Can Congress’ ‘Most Successful Bill’ Fix the Legislative Branch?

June 5, 2020
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It is often said that Congress is “broken.” But for each of the last fifty-nine years, Congress has enacted one major bill on a bipartisan basis without the looming threat of a crisis or shutdown: the National Defense Authorization Act (NDAA), which authorizes funding for the Department of Defense. Contrary to popular belief, the NDAA is not “must pass” because it is constitutionally necessary to fund the military –– the military could continue to draw funds if Congress failed to pass the NDAA. Rather, the NDAA is the first step in a two-step process that Congress once found essential, but has allowed to collapse in other policy areas over the last several decades. As Congress drafts its sixtieth NDAA, legislators should draw lessons from its success and use them to fix the legislative process elsewhere.

The House and Senate Armed Services Committees have developed a blueprint for passing the annual NDAA that legislators should replicate in nondefense policy areas, to improve congressional oversight of federal agencies. The committees focus their legislative work almost entirely on the NDAA, following a fixed annual schedule that ideally begins with oversight hearings in February and ends with floor passage in the fall. Throughout the process and beforehand, committee staff work closely with policy staff at the Department of Defense and the combatant commands to capitalize on their collective issue expertise. Standalone bills introduced by individual committee members are often folded into the NDAA, rather than debated and approved on their own. This makes individual legislators invested in the larger bill and keeps the committee’s schedule focused. The committee leaders, members, and staff commit to a bipartisan process in advance of negotiations, often pushing controversial measures to the end of deliberations or tabling them entirely. And the committees work with party leadership to ensure that time on the floor schedule –– particularly in the Senate, where only one bill may be considered at a time and a minority of members can force the body to debate for days –– is reserved for considering the NDAA.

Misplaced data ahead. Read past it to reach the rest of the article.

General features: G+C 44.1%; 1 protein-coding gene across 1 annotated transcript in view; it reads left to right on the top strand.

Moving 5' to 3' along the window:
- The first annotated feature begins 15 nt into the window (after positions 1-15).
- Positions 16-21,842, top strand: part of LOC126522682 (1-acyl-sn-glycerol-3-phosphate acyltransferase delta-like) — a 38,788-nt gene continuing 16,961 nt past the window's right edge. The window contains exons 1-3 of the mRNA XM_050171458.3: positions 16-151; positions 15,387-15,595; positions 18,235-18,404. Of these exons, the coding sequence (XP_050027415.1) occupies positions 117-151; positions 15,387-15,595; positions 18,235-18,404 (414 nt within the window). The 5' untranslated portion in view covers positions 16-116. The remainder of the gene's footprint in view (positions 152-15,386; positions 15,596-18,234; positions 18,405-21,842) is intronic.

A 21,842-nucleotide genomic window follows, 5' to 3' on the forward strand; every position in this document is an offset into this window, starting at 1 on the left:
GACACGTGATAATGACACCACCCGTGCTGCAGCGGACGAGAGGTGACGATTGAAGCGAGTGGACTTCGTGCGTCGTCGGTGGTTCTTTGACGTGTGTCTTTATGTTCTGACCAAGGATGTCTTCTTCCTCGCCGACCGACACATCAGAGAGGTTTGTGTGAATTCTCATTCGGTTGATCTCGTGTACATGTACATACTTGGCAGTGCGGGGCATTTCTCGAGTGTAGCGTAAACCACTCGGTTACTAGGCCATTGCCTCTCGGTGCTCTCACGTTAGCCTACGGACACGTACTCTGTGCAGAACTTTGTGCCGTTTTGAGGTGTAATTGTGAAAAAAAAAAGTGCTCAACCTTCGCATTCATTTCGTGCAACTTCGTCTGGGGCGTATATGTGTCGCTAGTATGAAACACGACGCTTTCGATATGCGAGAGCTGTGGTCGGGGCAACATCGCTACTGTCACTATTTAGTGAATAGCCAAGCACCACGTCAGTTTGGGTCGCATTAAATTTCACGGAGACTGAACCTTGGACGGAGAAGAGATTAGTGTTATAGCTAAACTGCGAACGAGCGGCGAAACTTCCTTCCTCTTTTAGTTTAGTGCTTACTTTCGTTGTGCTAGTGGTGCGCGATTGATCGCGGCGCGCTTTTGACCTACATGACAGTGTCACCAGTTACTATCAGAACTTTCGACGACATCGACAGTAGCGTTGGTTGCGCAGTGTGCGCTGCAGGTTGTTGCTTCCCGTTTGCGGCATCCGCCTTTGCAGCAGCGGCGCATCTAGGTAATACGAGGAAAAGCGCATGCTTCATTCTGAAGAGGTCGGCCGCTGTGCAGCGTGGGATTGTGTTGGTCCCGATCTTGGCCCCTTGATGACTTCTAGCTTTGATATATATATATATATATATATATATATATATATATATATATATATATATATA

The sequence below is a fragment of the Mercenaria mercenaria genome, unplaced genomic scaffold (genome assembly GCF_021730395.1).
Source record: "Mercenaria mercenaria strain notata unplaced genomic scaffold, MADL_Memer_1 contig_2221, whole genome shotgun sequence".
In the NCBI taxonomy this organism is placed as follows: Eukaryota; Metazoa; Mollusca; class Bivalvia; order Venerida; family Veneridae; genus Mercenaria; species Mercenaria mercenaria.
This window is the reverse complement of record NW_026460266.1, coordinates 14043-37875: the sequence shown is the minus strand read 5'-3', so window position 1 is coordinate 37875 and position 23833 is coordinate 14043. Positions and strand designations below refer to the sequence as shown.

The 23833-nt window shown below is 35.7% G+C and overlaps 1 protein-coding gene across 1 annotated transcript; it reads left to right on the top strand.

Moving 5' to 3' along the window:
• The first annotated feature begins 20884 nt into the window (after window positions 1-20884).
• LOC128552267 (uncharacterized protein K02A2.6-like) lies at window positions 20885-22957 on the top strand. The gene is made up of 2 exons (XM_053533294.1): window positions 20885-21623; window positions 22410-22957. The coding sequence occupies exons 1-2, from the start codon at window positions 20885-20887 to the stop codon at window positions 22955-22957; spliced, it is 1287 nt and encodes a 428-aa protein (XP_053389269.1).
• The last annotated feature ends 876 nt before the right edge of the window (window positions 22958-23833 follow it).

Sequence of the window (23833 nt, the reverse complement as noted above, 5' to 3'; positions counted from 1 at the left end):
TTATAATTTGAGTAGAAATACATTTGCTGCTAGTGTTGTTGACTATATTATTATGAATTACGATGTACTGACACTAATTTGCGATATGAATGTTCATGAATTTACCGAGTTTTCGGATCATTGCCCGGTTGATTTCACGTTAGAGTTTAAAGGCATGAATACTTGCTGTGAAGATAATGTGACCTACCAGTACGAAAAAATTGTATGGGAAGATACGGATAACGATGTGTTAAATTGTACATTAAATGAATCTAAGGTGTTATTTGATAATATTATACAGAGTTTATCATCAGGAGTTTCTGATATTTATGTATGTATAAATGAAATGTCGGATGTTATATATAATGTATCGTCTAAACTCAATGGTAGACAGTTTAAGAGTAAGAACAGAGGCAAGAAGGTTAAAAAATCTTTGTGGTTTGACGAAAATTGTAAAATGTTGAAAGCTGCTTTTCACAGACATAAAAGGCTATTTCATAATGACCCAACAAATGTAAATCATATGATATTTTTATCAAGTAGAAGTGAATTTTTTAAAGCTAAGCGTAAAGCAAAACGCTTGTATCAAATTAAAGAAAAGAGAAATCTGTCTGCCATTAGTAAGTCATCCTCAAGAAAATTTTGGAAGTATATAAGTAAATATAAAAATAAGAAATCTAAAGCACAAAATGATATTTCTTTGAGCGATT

As I have argued in more detail elsewhere, the NDAA is a model for reviving the authorization-appropriations process, a two-step process that Congress developed as a tool to accomplish exactly what the NDAA does –– checking the executive branch’s use of federal funds. In theory, before Congress appropriates money for federal programs, it authorizes the spending in separate legislation. The process dates back to the early 19th century, when Congress recognized the value of sending appropriations legislation through standing committees that would develop the necessary expertise to oversee federal spending. Like their modern counterparts, early legislators exploited the must-pass nature of appropriations bills by attaching spending riders to the bills. Over time, Congress adopted rules that require prior authorization of appropriations to limit these riders. Moreover, Congress began authorizing appropriations on a temporary basis –– typically for one or two years –– to ensure regular oversight of the executive branch’s spending activities.